When Sabel took the reins, he told them it would take three years to raise it out of the mess. He received raves in his first performance review for saving them $100,000. They've been in the black for the past 12 years.
"It's a lot like running a small business and you're the owner. You take it all very personally," Sabel said.
A year or so into his tenure, the Vail Valley Foundation took over, and that completed the turnaround, Sabel said.
"Kris joined VPAC at a very tough time and brought a tremendous amount of fiduciary responsibility to the venue," Imhoff said. "Kris was a key player in getting the VPAC back on track financially and keeping it there as well as establishing a sound recipe for programming success both winter and summer."
"The donors created some incredible relationships with people who believe there needs to be a performing arts center in this community," Sabel said.
Sabel's mantra is, "We're going to be the best."
"I've been at this long enough to know what the mission should be. There are people who believe in the vision, and that made it possible," he said.
He hears from artists and managers constantly that the Vilar Center is one of the highlights of their tour.
"The entertainment world is not accustomed to having artists and managers call to say they want to return to a venue. Usually they say they never want to be booked into a venue again," Sabel said.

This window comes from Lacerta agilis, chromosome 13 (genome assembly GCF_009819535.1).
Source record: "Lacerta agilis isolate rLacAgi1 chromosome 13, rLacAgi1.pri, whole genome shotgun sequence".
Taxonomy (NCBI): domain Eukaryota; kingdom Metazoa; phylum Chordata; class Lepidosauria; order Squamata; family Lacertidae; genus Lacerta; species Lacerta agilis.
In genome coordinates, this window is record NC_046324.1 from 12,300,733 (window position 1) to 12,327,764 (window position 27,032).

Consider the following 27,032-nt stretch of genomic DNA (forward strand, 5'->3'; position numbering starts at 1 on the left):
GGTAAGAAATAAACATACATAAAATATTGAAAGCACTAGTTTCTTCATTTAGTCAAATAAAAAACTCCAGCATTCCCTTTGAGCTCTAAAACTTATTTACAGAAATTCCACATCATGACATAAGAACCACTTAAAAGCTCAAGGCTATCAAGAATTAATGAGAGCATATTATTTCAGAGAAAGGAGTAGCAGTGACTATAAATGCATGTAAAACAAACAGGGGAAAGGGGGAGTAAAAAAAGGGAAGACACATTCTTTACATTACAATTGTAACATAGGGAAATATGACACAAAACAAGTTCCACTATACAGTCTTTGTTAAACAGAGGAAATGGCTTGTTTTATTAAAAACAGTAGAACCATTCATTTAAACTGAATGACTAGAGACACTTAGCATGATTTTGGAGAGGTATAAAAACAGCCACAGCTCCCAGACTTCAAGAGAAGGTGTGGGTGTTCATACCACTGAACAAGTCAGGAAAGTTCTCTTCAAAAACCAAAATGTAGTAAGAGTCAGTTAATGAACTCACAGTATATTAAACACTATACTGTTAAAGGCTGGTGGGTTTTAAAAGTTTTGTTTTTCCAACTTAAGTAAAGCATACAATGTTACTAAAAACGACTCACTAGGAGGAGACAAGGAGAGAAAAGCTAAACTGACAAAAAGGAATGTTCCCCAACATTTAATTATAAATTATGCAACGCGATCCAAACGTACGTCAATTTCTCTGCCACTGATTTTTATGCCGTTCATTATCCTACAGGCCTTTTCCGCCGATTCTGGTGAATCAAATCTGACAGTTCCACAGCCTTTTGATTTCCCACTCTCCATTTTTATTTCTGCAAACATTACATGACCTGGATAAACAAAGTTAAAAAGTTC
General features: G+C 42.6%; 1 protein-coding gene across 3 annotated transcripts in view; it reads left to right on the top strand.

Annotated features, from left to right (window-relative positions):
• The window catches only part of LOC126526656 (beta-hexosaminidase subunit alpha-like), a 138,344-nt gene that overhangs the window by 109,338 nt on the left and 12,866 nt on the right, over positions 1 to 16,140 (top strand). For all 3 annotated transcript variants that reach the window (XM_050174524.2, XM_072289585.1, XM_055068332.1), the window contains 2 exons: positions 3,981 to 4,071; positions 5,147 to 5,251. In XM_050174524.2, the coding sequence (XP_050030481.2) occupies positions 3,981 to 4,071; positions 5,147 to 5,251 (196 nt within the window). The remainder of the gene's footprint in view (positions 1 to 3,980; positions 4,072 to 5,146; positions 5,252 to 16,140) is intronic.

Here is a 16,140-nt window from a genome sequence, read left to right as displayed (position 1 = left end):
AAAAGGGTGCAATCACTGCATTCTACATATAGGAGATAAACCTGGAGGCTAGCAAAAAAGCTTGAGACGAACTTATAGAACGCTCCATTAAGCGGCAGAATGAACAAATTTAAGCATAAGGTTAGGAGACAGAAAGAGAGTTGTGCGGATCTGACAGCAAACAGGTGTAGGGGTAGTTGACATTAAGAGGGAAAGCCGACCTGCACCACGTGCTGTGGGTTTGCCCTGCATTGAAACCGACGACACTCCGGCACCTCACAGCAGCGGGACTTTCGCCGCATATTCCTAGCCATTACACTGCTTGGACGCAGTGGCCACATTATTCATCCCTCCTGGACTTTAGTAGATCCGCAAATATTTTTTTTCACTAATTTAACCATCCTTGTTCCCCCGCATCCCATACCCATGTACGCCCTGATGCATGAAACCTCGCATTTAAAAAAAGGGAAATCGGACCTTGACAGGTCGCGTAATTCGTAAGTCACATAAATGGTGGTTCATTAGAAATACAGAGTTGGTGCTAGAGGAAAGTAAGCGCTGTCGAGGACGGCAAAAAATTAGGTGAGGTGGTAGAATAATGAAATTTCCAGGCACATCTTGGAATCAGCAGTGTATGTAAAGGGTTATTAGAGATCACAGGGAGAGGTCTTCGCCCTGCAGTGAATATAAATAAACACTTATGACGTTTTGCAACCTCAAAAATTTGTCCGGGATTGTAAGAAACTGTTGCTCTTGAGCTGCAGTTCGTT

You see it over and over. Performers walk in the back door, take the elevator, stroll through back stage and their jaws drop when they walk out on stage and look at the place.
Rob McCoury plays in his father Del McCoury's bluegrass band.
"They told us we were coming to a nice place, but they didn't say we were coming to the Carnegie Hall of the Rockies," Rob McCoury said.
John Hiatt walked out on stage for a sound check and had what we'll call a religious experience, invoking the name of the Lord as he exclaimed, "Look at this place!"
Still, you can't please everyone all of the time.
"One of my most disheartening moments was the second or third time we brought Stomp. Someone came up afterward to tell him how much they love Stomp.
"What else have you seen?" Sabel asked.
"Nothing," the guy answered. "But if you bring Stomp back, I'll come back."
Sabel was dumbfounded that someone would limit themselves like that.
"That was like a kick in the heart," Sabel said.
Lives in progress, a thing to behold
Sabel spent much of the shoulder season in Hawaii. He's back in town, looking tan and taking his time to decide what's next. His wife, Ruth Johnson, runs Roundup River Ranch, and Sabel is her new favorite volunteer. He has a couple grandchildren and one of his sons is getting married this summer.
"There was no reason to leave the Vilar, except if I stay in the job for another year, I'd stay in it until I retire. If I'm going to reinvent myself, I'd better do it now," he said.